The Bemidji Regional Airport has two air medical transport companies, Kolbet said, so Life Link III and North Memorial Air Care will be able to coexist in Brainerd. Mike Arnold, who works as a first responder in the area, said it’s common to respond to an accident in the Aitkin area and not be able to get North Memorial Air Care to respond, because the aircraft is out on another call.

“As someone that uses the service, I don’t see a problem having two helicopters in the area,” Arnold said.

The company wants to have a base up and running by May, Kolbet said, but would be ready to operate as soon as February if a suitable building is found. The base will employ five full-time nurses, five full-time paramedics, four full-time pilots and two full-time mechanics, for a total of 16 employees.

Read the full story at the Brainerd Dispatch website.

Breezy Point Aviation Days 2016

By: Dan Determan of the Pine Lakes Echo Journal

Residents and visitors attended the Breezy Point Airport’s annual Aviation Days celebration on Saturday, May 7.

Dozens of airplanes and a North Memorial helicopter landed at the airport for the crowd and were parked for display purposes. Many of them departed and landed and put on a show for the anticipated 1,000 people in attendance.

In addition, a car show of more than 60 vehicles was on location, and food was served for the crowd at no charge. Prizes were awarded to the top plane and top car.

See more photos and read the full story at the Pine Lakes Echo Journal website. 

Mathisen Flies Restored 1954 Beaver

With over 14,000 hours of float plane flying in his log, Mark Mathisen talks about the restored 1954 de Havilland Beaver before flying the aircraft from the Brainerd Lakes Regional Airport Sunday. After going through a complete restoration and installation of state of the art avionics, the classic Canadian plane is still the work horse of bush pilots around the world. (Brainerd Dispatch/ Steve Kohls) Gallery and Video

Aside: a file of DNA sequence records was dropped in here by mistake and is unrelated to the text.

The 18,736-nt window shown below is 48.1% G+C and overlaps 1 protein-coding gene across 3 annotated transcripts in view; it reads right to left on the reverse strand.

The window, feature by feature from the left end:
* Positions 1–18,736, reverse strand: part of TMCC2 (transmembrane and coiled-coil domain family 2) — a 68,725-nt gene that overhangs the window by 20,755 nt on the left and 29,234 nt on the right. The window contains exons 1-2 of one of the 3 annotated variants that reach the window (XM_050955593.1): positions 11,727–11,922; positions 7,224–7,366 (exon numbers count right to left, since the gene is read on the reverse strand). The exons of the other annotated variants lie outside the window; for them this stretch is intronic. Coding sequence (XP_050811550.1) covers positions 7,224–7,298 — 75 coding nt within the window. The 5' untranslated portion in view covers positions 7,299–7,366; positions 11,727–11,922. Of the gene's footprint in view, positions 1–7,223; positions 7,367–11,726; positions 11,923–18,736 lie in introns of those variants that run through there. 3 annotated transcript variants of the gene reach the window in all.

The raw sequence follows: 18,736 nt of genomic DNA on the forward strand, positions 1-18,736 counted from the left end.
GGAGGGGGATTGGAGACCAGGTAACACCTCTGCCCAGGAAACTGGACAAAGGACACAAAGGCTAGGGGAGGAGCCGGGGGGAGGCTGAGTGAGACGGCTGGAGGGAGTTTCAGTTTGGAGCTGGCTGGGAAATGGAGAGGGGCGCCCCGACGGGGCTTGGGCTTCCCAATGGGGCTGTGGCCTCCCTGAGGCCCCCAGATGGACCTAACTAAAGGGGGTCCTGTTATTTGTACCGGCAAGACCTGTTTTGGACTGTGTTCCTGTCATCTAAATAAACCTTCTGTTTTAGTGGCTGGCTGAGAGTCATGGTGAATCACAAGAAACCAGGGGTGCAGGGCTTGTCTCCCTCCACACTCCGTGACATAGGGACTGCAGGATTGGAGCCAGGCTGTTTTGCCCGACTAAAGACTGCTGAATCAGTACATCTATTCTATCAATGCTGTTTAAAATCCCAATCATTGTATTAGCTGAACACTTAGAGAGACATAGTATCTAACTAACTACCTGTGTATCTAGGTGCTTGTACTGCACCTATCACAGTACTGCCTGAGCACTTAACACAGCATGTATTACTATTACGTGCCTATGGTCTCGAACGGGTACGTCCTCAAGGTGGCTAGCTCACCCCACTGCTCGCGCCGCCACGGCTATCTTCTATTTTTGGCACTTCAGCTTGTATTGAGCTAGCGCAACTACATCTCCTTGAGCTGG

By: Steve Kohls of the Brainerd Dispatch

Mark Mathisen considers himself a lucky man. His dad was a flight instructor and his mom was very supportive of his flying. He soloed in 1966 and received his private license when he was 16, certified on both wheels and floats. That was the beginning of a 45-year career that included a 17-year stint in Alaska as a bush pilot.

The love of flying and flight instruction has taken him to Asia, Europe and Australia, where he taught fire tanker pilots. He has done checkouts in turbine float planes in the Maldive Islands, Europe, China and Canada.

Recently, Mathisen finished checking out a group of Japanese pilots in the Quest Kodiak on carbon fiber Aerocet floats.

With over 14,000 hours of float flying, the new breed of float planes like the Quest Kodiak have out performed and are replacing traditional radial engine planes like the de Havilland Beaver.

Read the rest of this article at the Brainerd Dispatch website.


 Airport Manager Keeps Eye on Sky

By: Dan Determan of the PineandLakes Echo Journal

cliff-news-feature-3The Breezy Point Airport has been at the city’s center since the early 1920s, but for the last 14 years it has thrived, thanks in part to airport manager Cliff Muller.

The Roseville native moved to the area in 2001 after retiring from careers as a carpenter and restaurant owner, which gave him more time to focus on his passion for flying.

“There was something about the magic of flying way back when I was a kid,” Muller said. “I think we all ran around with our arms out, jumping off of things. I think it is something in human nature where we are drawn to water and we like the excitement of flying.”

His fascination with flight continued when he served in Vietnam as an airborne infantryman.

“I was one of the guys that jumped out (of airplanes),” he said.

Shortly after returning home from Vietnam, Muller earned his pilot’s license.

Now he lives in a repurposed airplane hangar on Airport Drive in Breezy Point. Doing so allows him to be a staircase away from his work, which includes a 1941 Stinson 10A single-engine plane that he spent five years rebuilding in his free time.

Read the rest of this article at the PineandLakes Echo Journal website.


Members Attend National Championship Air Races

For the past seven years, multiple members of Breezy Point Airport have traveled to Reno, Nevada for the National Championship Air Races as members of the Sawbones Maximum Air Racing team. The team has done well over the years placing 7th in the 2013 gold heat and 4th in the 2014 gold heat. Over 100,000 fans come out each day of the races to watch the incredible pilots and aircraft race at low levels and high speeds around pylons.